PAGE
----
MESA: Virtual Stars for the People

by Richard Townsend | Associate Professor, UW-Madison
Posted Mar 02, 2018

How might we perform an experiment on a star — say, alter its composition to see how its size, brightness and color will change? On the face of it, this proposition seems impossible; stars are too distant for us to visit (with the possible exception of our own Sun), and in any case so immense that we lack the ability to make any significant changes to them. However, with the advent of computers it became possible to construct ‘virtual stars’ via programs that simulate the internal structure and time evolution of real stars.

For a long time, these programs were closely guarded secrets, available only to the few select research groups that had invested the significant time, effort and expertise required to create them.  However, in recent years the status quo has been up-ended with the advent of MESA (Modules for Experiments in Stellar Astrophysics).  MESA differs from existing proprietary programs in a number of notable ways.  It is freely available to anyone and everyone with no strings attached, running on Linux, Mac OS and Windows operating systems (visit if you want to try it yourself!).  Its source code is open and modular, so that users can poke around in its internals to see exactly how it works, and integrate pieces of functionality into their own software. And, it is extremely general — as well as run-of-the-mill stars like the Sun, MESA can construct exotic objects such as binary stars, white dwarfs, neutron stars and gas-giant planets; it can simulate dramatic evolutionary phases like novae and supernovae; and it can be used to analyze observations of seismic activity (star quakes) in real stars, giving us unique insights into the stars’ internal structure in a manner analogous to the way geologists study terrestrial quakes to probe the Earth’s interior.

Rich Townsend, Associate Professor in the UW-Madison Department of Astronomy, became involved in the MESA project soon after its creation in 2011 by software-developer-turned-astrophysicist Dr. Bill Paxton (University of California-Santa Barbara). Since then, he has been one of the leading contributors toward the project’s continued growth. Recently, in collaboration with Prof. Lars Bildsten (UC-Santa Barbara) and Prof. Frank Timmes (Arizona State University), Rich secured a $2M grant from the National Science Foundation’s Office of Advanced Cyberinfrastructure.  Approximately one-third of this award is earmarked for UW-Madison, to support undergraduates, graduate students and postdoctoral researchers in their ongoing involvement in the MESA project.

In February 2018, the fourth in a series of ‘instrument papers’ — describing MESA’s new features and demonstrating its application to key problems in stellar astrophysics — was published in the Astrophysical Journal Supplement Series (Paxton et al. 2018, ApJS, 234, 34).  Rich’s primary contribution, made in close collaboration with Dr. Anne Thoul (Université de Liège), was a significantly improved treatment of mixing by convection, which is already proving to have far-reaching implications for our understanding of how stars evolve. In previous instrument papers, Rich led the development of MESA’s seismic analysis capabilities, drawing on his two-decades’ expertise in studying star quakes.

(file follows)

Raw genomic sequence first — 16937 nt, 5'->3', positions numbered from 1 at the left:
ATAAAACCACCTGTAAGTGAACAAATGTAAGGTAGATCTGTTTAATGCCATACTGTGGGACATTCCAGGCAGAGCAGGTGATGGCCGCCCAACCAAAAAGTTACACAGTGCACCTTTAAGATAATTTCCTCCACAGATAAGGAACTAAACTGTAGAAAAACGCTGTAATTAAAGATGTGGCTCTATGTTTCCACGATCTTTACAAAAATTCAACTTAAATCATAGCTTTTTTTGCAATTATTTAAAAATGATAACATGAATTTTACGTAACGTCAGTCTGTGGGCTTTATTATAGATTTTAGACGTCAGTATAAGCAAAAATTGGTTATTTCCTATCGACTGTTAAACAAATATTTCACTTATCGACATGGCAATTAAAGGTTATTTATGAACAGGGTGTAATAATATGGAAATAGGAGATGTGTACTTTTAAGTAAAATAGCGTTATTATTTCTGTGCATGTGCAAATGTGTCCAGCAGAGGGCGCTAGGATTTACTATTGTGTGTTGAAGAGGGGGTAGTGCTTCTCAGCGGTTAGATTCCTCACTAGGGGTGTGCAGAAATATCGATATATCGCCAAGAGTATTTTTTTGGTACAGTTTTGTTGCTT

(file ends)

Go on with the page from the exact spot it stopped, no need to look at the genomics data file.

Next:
MESA continues to go from strength to strength. There are currently over 850 users globally — professors, researchers, students and even amateur astronomers — distributed across many institutions and counties (see map above).  These users comprise a vibrant, diverse and still-growing community that asks and answers questions through a centralized MESA Users mailing list (with approximately 100 messages a month); gains hands-on experience with MESA in annual summer schools held at UC-Santa Barbara (taught by leading scientists from around the world); shares supporting tools, tutorials and input files from published research papers via a curated marketplace; and deploys MESA on in the classroom to teach stellar astrophysics to undergraduates and graduate students.

Taken together, the four MESA instrument papers have already garnered over 1,700 citations in the scientific literature, with approximately 50 new citations being added each month; these numbers underscore MESA’s success in driving new research into stars. But the project is also bringing a less-tangible but equally important benefit: MESA is challenging historical norms of closed/proprietary science, by demonstrating how an open source and open knowledge ethos makes winners of us all. This is the clearest message that MESA is sending to the global science community, and — from a Badger perspective — it is a message that resonates well with the Wisconsin Idea writ large.


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